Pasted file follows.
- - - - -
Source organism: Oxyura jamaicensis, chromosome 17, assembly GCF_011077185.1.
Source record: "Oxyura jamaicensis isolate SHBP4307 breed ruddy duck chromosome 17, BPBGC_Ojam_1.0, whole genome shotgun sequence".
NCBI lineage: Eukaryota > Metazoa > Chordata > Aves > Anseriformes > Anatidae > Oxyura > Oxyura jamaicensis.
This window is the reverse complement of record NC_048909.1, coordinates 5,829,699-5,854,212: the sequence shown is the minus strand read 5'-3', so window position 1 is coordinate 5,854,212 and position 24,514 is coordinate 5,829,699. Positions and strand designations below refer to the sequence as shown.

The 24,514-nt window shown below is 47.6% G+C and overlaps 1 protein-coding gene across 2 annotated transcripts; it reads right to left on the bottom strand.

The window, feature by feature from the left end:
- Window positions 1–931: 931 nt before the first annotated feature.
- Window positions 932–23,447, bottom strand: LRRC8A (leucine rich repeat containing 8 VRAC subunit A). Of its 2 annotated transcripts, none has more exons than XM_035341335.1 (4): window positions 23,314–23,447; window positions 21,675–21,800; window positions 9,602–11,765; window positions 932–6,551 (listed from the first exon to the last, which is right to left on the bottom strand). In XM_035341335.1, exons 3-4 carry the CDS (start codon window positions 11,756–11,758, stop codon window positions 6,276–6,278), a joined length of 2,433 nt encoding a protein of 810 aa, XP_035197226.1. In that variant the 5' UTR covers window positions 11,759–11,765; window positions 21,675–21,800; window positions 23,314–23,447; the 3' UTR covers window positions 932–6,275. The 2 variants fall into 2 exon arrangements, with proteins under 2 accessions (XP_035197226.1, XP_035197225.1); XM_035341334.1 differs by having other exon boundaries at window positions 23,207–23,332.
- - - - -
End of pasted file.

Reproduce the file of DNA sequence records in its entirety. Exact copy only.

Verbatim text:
Source organism: Oxyura jamaicensis, chromosome 17, assembly GCF_011077185.1.
Source record: "Oxyura jamaicensis isolate SHBP4307 breed ruddy duck chromosome 17, BPBGC_Ojam_1.0, whole genome shotgun sequence".
NCBI lineage: Eukaryota > Metazoa > Chordata > Aves > Anseriformes > Anatidae > Oxyura > Oxyura jamaicensis.
This window is the reverse complement of record NC_048909.1, coordinates 5,829,699-5,854,212: the sequence shown is the minus strand read 5'-3', so window position 1 is coordinate 5,854,212 and position 24,514 is coordinate 5,829,699. Positions and strand designations below refer to the sequence as shown.

The 24,514-nt window shown below is 47.6% G+C and overlaps 1 protein-coding gene across 2 annotated transcripts; it reads right to left on the bottom strand.

The window, feature by feature from the left end:
- Window positions 1–931: 931 nt before the first annotated feature.
- Window positions 932–23,447, bottom strand: LRRC8A (leucine rich repeat containing 8 VRAC subunit A). Of its 2 annotated transcripts, none has more exons than XM_035341335.1 (4): window positions 23,314–23,447; window positions 21,675–21,800; window positions 9,602–11,765; window positions 932–6,551 (listed from the first exon to the last, which is right to left on the bottom strand). In XM_035341335.1, exons 3-4 carry the CDS (start codon window positions 11,756–11,758, stop codon window positions 6,276–6,278), a joined length of 2,433 nt encoding a protein of 810 aa, XP_035197226.1. In that variant the 5' UTR covers window positions 11,759–11,765; window positions 21,675–21,800; window positions 23,314–23,447; the 3' UTR covers window positions 932–6,275. The 2 variants fall into 2 exon arrangements, with proteins under 2 accessions (XP_035197226.1, XP_035197225.1); XM_035341334.1 differs by having other exon boundaries at window positions 23,207–23,332.